Wine Spectator - "A suave customer, with hints of citrus, berry and coffee. Harmonious and refined, with freshness and a bright structure. The finish shows a lot of potential, with a mouthwatering aftertaste. Better than previously reviewed. Drink now through 2030."
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Louis Roederer Winery
Champagne Louis Roederer was founded in 1776 in Reims, France and is one of the rare family owned companies, which is still managed by the Roederer family. In 1833, Louis Roederer inherited the company from his uncle and renamed the company under his namesake. Under his leadership, the company rapidly grew while remaining true to their philosophy of uncompromising quality. Today, the company is under the helm of Jean-Claude Rouzaud and his son Frédéric who continue to place quality before quantity.
Champagne Louis Roederer is one of the only French champagne producers to own nearly 75 percent of the grapes in the most desirable vineyards in the Champagne. The property is located on 450 acres in the finest villages of Montagne de Reims, Côtes des Blancs, and Valleé de la Marne. Each region is selected to produce Chardonnay and Pinot Noir with the elegance needed for perfectly balanced champagne. The Louis Roederer vineyards rate an average 98 percent based on France’s statutory 100-point classification scale.
The reserve wine is then tasted and graded by a team of Roederer specialists. They choose as many as 40 different wines from several lots for the blend. For the final touch, the wine is then added in order to enhance the cuvee and guarantee consistency while retaining the champagne's characteristics. View all Louis Roederer Wines
About ChampagneView a map of Champagne wineries Champagne is both a region and a method. The wines come from the northernmost vineyards in France and the name conjures an image like no other can. An 18th Century Benedictine monk named Dom Perignon is said to be the first to blend both varietals and vintages, making good wines not only great, but also special and unique to their winemaker. Today, nearly 75% of Champagne produced is non-vintage and made up by a blend of several years' harvests.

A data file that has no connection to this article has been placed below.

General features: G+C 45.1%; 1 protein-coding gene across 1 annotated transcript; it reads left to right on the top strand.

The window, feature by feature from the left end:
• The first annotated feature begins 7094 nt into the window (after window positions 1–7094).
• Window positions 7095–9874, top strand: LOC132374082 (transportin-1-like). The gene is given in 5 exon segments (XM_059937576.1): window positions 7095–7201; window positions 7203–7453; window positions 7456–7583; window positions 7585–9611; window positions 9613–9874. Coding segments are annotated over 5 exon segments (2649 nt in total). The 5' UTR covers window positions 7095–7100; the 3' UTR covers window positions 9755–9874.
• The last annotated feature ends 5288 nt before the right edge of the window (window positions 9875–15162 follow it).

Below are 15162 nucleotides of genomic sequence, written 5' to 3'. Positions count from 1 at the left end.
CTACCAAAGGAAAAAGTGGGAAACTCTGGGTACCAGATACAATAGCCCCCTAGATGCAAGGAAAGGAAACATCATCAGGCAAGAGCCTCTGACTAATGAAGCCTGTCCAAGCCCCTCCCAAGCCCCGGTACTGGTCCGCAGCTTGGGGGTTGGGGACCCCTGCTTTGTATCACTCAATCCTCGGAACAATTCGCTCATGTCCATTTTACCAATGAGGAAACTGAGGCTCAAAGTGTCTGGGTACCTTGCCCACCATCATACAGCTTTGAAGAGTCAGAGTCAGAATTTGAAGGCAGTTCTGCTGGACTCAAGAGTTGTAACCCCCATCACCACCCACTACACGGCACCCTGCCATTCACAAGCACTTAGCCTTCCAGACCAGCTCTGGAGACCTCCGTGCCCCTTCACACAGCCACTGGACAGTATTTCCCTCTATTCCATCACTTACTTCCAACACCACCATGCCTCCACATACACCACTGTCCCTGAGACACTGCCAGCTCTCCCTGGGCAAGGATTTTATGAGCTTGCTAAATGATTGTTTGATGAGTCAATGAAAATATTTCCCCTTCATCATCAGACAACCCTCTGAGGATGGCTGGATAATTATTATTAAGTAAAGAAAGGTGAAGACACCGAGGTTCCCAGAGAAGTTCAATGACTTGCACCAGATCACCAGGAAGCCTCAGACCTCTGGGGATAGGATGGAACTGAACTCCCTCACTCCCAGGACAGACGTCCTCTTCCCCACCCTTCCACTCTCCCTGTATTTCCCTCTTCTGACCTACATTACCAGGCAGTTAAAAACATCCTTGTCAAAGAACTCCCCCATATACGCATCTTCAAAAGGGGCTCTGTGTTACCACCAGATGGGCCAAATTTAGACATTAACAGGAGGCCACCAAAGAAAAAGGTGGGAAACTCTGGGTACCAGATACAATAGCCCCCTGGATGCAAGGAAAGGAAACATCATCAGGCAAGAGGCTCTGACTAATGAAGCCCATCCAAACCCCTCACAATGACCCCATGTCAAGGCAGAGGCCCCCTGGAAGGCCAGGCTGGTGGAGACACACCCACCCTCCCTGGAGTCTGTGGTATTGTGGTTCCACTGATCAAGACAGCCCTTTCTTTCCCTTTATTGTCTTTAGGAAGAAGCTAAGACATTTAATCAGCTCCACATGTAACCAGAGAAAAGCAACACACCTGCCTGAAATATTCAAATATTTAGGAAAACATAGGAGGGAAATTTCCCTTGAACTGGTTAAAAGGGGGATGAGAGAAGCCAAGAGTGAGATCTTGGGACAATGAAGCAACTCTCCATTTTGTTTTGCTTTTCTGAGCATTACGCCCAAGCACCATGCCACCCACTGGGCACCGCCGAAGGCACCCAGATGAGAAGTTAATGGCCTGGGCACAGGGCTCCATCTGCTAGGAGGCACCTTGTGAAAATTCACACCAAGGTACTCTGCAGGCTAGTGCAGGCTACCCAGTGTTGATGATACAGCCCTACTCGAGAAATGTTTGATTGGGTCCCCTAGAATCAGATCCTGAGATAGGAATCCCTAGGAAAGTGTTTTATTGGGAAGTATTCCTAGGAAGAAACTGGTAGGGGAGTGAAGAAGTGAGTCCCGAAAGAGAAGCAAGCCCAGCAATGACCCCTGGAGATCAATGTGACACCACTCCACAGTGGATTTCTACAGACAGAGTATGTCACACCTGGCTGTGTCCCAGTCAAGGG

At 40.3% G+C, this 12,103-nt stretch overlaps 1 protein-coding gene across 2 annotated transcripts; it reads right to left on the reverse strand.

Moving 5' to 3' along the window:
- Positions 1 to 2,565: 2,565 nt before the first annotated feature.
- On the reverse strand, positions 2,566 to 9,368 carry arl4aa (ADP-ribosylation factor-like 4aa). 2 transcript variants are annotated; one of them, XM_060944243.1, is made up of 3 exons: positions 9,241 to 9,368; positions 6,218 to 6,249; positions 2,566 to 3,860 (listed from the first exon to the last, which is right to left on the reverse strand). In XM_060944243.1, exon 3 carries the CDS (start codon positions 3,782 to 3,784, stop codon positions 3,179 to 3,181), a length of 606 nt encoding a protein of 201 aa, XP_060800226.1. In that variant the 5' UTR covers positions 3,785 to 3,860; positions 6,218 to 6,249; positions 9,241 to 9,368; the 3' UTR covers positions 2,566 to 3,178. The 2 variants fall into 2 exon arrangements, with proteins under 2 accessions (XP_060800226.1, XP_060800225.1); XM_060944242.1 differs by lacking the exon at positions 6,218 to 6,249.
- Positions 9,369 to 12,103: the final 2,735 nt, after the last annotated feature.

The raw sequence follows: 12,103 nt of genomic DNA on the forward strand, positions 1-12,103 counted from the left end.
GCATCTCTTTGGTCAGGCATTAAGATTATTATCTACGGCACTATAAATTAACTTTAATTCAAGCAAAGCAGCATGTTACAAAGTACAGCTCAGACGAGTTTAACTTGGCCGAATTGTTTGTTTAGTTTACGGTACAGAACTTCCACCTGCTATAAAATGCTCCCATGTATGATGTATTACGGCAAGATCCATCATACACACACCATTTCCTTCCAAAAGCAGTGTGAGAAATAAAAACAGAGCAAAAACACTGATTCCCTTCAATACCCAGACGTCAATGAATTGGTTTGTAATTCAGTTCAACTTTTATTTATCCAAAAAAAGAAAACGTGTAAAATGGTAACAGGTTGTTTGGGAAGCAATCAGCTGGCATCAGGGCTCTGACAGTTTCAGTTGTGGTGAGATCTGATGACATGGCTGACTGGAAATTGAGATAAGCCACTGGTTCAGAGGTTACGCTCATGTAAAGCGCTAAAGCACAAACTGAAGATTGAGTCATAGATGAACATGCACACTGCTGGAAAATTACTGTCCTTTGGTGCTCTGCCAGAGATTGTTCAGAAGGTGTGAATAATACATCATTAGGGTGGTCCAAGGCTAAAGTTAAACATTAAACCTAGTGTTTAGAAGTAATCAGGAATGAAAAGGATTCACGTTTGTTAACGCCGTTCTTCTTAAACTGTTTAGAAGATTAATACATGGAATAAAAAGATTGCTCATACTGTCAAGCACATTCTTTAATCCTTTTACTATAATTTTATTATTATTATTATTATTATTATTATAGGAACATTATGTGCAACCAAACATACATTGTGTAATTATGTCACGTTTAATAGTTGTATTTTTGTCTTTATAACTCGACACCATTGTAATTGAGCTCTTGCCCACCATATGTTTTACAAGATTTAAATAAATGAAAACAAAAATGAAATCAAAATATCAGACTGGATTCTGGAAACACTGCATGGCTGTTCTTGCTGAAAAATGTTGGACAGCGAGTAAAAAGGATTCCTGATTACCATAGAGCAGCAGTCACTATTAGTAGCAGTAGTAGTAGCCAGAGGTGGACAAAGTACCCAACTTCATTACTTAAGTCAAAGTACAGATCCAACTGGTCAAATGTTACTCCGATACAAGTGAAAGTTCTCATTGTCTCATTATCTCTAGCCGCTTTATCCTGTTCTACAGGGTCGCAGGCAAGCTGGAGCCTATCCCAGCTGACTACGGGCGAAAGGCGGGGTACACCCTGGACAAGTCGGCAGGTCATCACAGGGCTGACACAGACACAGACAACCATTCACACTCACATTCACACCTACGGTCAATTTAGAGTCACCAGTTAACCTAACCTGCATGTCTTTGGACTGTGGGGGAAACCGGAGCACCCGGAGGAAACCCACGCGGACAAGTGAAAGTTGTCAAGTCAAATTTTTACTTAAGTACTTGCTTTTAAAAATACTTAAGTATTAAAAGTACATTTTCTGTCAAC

All Champagnes must be made by a strictly controlled process called "Méthode Champenoise." The grapes are pressed and fermented for the first time. The blending phase follows and the wine is bottled and temporarily capped. Then comes the second fermentation, a blend of sugar and yeast is added and, this time, the carbon dioxide is kept inside the bottle. This process leaves a great deal of sediment that is extracted through a process of "racking" or "riddling." The bottles are progressively turned upside down until all the sediment is collected in the neck. The necks are then frozen and the sediment is "disgorged." After this phase, the winemaker may decide to add sugar to sweeten the wine. Finally the wine is corked. Some wines move through this process in a couple of months, while others are aged after the riddling phase to build greater complexity and depth.
Champagnes range from dry, "Brut," to slightly sweet, "Demi-Sec." Pinot Noir and Chardonnay grapes are used in Champagne blends, but "Blancs de Noirs" is made entirely of Pinot Noir and "Blancs de Blanc" is made from only Chardonnay grapes. The high acidity achieved by the northern location is crucial to the balance and structure of these wines.